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Have I Done Enough?

The gentle, old saint, with less than 48 hours to live, whispered to me, “I just wonder if I have done enough?”

The question made me sad. I hope I slumped only inwardly. I was disappointed — puzzled and letdown — that a lifelong believer could come to the final hours of life wondering if he had “done enough.” I wasn’t concerned about his eternal destiny, even if he was, at least to some degree. It didn’t feel like the time to give a full-fledged theology lesson.

I tried to craft a response that gently nudged him back to God’s grace in Jesus Christ, rather than correct his heterodoxy.

“It’s really always less about what we’ve done or haven’t done, and more about what Jesus has done for us.” I said.

I left feeling a bit dejected. Qualms about having “done enough” were obviously embedded deep in his soul. Is this really what a faithful member of my congregation has heard and taken in? Nothing there about God’s love? Nothing about God’s immeasurable grace and mercy in Jesus Christ?

“Have I done enough?” Really? Where did he get such a notion?

Encounters like this aren’t frequent, but neither are they altogether rare — unsettledness, lurching questions. And although they are usually presented as intellectual, theological questions in search of answers, really they are wounds of the soul in need of healing. I recall another old person who near death was disquieted because he couldn’t name a time when he had been born again. He hadn’t had a decisive or dramatic turning point in his life. Now it gnawed at him.

In these two cases, I was these persons’ pastor for a relatively short portion of their long lives. In talking this over with a wise mentor, he suggested that we can only guess what people have experienced along the way — from other pastors, from parents, from TV preachers, from who knows where?

“You have no idea, Steve, about the sort of severe, guilt-inducing religion a lot of people heard 70 or 80 years ago. You can’t consider yourself a failure because a parishioner seemed to believe salvation came by doing enough. None of us can fully erase an experience with a shaming Sunday School teacher or the memory of a hell-fire preacher.” My colleague went on to recall the communion liturgy he heard as a young boy and how its warning about “whoremongers” always caused him to lean in, wonder, and tremble.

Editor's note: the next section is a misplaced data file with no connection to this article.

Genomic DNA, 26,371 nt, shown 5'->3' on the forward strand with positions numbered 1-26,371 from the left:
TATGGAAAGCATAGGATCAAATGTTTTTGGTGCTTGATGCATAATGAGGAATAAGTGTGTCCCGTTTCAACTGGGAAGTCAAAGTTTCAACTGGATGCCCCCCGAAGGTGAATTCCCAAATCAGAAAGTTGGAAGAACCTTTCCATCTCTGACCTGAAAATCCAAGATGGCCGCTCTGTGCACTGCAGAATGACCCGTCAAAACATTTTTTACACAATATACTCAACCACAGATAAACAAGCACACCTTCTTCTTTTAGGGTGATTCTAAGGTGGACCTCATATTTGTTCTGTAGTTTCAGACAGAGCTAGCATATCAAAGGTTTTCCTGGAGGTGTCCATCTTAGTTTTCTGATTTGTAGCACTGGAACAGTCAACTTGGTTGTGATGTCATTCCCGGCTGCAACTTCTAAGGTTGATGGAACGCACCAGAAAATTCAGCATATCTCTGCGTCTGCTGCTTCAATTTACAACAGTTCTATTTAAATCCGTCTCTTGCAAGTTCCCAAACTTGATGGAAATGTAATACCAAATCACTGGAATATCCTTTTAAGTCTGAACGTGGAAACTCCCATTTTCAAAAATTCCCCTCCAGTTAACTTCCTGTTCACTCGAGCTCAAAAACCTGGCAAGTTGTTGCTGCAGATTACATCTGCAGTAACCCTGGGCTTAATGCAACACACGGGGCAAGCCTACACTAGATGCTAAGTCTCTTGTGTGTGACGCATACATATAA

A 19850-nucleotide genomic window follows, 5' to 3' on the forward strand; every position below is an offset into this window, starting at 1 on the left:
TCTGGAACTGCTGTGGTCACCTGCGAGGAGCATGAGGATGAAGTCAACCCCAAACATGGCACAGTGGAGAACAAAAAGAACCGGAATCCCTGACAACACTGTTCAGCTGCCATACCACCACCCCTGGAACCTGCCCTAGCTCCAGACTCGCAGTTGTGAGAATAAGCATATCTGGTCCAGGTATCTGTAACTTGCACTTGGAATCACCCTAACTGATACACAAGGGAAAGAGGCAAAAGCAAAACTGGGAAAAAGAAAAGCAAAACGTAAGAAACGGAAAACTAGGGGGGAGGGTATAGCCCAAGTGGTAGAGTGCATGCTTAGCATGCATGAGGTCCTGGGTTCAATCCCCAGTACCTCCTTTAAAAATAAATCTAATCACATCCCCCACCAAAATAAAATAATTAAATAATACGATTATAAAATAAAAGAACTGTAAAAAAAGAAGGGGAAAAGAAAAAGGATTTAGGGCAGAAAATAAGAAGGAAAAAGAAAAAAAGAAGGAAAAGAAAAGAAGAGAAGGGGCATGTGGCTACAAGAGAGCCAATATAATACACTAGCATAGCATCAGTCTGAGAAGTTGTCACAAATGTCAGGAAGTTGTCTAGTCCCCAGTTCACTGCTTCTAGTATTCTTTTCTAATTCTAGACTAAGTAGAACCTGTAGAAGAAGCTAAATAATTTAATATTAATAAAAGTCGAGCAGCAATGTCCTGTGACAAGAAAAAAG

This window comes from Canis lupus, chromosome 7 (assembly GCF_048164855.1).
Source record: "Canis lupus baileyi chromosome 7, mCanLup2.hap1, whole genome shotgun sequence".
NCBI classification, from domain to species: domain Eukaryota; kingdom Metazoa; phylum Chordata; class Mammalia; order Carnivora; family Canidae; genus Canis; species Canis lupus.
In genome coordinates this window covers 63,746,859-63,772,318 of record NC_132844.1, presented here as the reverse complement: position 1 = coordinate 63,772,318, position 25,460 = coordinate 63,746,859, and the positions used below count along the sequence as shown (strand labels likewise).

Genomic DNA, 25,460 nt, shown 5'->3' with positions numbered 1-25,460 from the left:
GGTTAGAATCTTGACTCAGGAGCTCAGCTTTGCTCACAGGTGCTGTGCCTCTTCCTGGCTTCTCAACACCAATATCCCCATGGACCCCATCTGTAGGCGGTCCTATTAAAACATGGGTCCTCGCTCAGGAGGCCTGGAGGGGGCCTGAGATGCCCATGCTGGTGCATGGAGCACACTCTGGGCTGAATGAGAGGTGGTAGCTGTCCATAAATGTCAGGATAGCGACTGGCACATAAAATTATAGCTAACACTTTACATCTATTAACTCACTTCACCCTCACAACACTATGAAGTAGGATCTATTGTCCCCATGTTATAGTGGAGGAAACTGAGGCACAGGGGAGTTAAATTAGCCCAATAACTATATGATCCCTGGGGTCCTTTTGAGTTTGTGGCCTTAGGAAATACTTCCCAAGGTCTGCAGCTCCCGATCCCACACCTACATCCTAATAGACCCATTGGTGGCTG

Over the years, I’ve learned not to blame my pastoral predecessors. When you are still new in a congregation there is a tendency to be critical of the persons you’ve followed. How did this get so far out of hand? Why was this weird tradition allowed flourish? How come this vexing person was given such power and leeway?

But as the years pile up, those questions are slowly answered. You come to see that your “solutions” didn’t work either, and that the issues were more complicated than you originally thought. Maybe you also come to understand that in not too many years some younger pastor, your successor, will silently ask such pointed questions about you and your tenure at the church.

So I’m reluctant to put the blame for my parishioners’ deathbed doubts on some hardnosed preacher from the past. As much as I’d like to point the finger at Baptists and Pentecostals who make life-long Reformed believers, children of the covenant, feel inferior and inadequate by sharing their most recent conversion experience—that’s probably unfair.

What I think instead is that the Good News of God’s grace in Jesus Christ is not the stale and trite stuff we often suppose. Rather the Good News is so vast, so counterintuitive, so dynamic, it is hard for the human heart to absorb. Much easier to tally our brownie points and jockey for position. That’s why we repeat the Good News again and again, day by day, week after week. The hope is that we hear it enough, and we start to trust, and it makes a home deep within us. Then, when we are thrown into difficult times, on our deathbeds for instance, we might be a little less prone to ask “Have I done enough?”

Steve Mathonnet-VanderWell

Steve Mathonnet-VanderWell is a recently retired minister of the Reformed Church in America. He has been the convener of the Reformed Journal’s daily blog since its inception in 2011. He and his wife, Sophie, reside in Des Moines, Iowa.


  • Thank you, Steve. Great words.

  • Jim Bratt says:

    I can imagine someone (me?) saying that not in reference to eternal life but about projects incomplete in this life. Is that understandable, or vanity, or…?

    • Duane VanderBrug says:

      A faithful disciple of Christ’s death bed/moment will always have a full in-box full. That’s not vanity – but a testimony to God’s on-going restoration work till the time when Jesus’ returns.

  • asipoblog says: